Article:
An airliner has many systems that allow it to safely fly passengers from point A to point B. When a failure is detected in one of those systems and the jet is grounded it wouldn’t make sense to simply fix and review that single system in isolation. Why you might ask? When there is too much at stake and an issue has been identified, it’s likely the issue wasn’t in isolation. It’s likely there was a further impact to other systems and areas. The same analogy should apply to a business with each department or team representing a system of the wider machine – or the airliner.
It’s quite common that when an ethical incident or systemic ethical failure is detected in a sector or organisation, the response often concentrates on fixing one system or issue such as an undesirable behaviour (an example of this type of behaviour could be workplace harassment). But this is not enough even though businesses might be doing their best to address the issue before. The fundamental reason for the fix not being adequate is owing to a much more complex system of criteria that sits in the background – and this can be hard to perceive by someone who is not deeply educated in applied organisational ethics.
Research has identified 26 inter-related systems (or criteria) that contribute to a healthy cultural environment in the workplace. If Governments, Boards and Organisational Leaders who commission “cultural reviews” are genuinely interested in improving the long-term ethical viability of their organisations – and are not just making a show of building ‘culture’, then they must review, address any short comings and maximise opportunities across all 26 criteria.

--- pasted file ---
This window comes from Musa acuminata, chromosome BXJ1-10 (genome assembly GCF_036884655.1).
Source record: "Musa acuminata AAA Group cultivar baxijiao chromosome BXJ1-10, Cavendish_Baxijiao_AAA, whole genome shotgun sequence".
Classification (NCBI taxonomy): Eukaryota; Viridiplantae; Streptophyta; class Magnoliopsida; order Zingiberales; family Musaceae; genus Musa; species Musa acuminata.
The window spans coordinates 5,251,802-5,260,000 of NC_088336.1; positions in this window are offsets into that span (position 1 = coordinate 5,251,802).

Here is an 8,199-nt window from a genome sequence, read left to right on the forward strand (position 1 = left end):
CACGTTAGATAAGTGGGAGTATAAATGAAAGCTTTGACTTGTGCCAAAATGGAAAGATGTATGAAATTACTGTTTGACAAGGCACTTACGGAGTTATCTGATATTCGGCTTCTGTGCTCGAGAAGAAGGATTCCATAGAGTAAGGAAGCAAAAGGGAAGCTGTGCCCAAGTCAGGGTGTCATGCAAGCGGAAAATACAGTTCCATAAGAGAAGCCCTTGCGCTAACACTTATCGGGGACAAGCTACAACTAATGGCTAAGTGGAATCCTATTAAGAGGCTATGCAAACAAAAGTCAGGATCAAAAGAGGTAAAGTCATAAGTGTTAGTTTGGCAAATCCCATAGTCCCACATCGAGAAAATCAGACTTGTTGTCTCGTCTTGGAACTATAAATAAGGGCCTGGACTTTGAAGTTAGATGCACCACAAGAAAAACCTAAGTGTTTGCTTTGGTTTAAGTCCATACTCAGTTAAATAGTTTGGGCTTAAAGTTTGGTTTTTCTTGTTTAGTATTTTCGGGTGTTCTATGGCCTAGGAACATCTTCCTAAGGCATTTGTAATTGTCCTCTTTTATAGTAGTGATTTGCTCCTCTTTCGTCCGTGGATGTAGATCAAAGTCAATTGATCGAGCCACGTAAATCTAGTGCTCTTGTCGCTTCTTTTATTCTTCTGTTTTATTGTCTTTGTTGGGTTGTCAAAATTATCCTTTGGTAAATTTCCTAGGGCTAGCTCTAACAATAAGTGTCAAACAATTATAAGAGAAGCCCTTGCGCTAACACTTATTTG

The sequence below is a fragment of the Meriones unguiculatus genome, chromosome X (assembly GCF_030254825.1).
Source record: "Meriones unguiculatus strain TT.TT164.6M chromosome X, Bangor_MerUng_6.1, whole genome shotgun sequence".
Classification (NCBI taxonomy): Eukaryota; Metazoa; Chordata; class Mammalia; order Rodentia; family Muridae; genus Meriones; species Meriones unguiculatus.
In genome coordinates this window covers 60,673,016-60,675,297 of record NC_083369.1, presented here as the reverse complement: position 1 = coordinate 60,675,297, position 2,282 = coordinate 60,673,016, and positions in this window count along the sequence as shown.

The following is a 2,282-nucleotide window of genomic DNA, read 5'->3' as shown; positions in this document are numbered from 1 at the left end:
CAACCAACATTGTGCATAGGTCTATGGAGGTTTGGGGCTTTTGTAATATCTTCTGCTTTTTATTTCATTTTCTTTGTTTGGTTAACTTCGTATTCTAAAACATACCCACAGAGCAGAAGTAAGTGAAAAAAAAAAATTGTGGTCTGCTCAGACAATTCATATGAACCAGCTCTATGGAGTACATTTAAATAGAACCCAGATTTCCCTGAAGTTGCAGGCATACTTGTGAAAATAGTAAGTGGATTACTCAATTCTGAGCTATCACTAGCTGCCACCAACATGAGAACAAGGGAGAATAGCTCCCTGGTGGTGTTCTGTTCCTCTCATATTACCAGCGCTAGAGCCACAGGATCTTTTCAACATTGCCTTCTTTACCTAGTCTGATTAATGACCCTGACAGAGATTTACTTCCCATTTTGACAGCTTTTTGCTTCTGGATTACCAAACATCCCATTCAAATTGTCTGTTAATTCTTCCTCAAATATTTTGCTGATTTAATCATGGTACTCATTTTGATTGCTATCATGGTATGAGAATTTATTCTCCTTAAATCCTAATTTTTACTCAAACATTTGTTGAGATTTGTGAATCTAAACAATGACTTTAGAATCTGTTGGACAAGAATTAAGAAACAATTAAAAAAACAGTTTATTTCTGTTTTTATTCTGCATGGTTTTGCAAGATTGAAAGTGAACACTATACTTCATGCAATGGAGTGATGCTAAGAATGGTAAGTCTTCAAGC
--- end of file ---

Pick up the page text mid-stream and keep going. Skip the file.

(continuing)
In brief, these criteria or systems are defined as:
- The analysis of opportunities and risks regarding enhanced service delivery and market share.
- The examination of values, behaviours, the understanding of staff and competitive advantages, any other key organisational factors, and reducing likelihood of unethical behaviour.
- The analysis of opportunities and risks regarding improved performance through positive workplaces and organisational culture.
- Thorough examination and recommendations relating to support mechanisms, achieving goals, promoting positive workplace environments, workplace orientations, workplace pressures and customer/client practices.
- The analysis and recommendations around opportunities and risks regarding enhanced organisational leadership, active ethical leadership, leadership training, decision-making and in motivating employees, managers/supervisors, senior leaders and key executives including members of the Board.
- The analysis of opportunities and risks regarding improved corporate risk management capability, systems, compliance, internal communications, outward facing communications and internal investigations.
- To all decision-makers who are looking to establish or re-establish their organisational ethics, if you are serious, take the time to review and enhance your culture thoroughly via all 26 criteria. Once you have mapped out the above, consider who will lead the pathway to carving out your renewed values. The benefits will pay out for a long time to come.
Dr. Mark Harvey is widely regarded for his expert abilities in providing leaders with bespoke strategies and product solutions that position them for competitive market advantage.
Dr. Harvey is a serving Detective Inspector for the Queensland Police Service and has held roles across a number of Government, public sector and private industry that have required specialist services in ethics and integrity.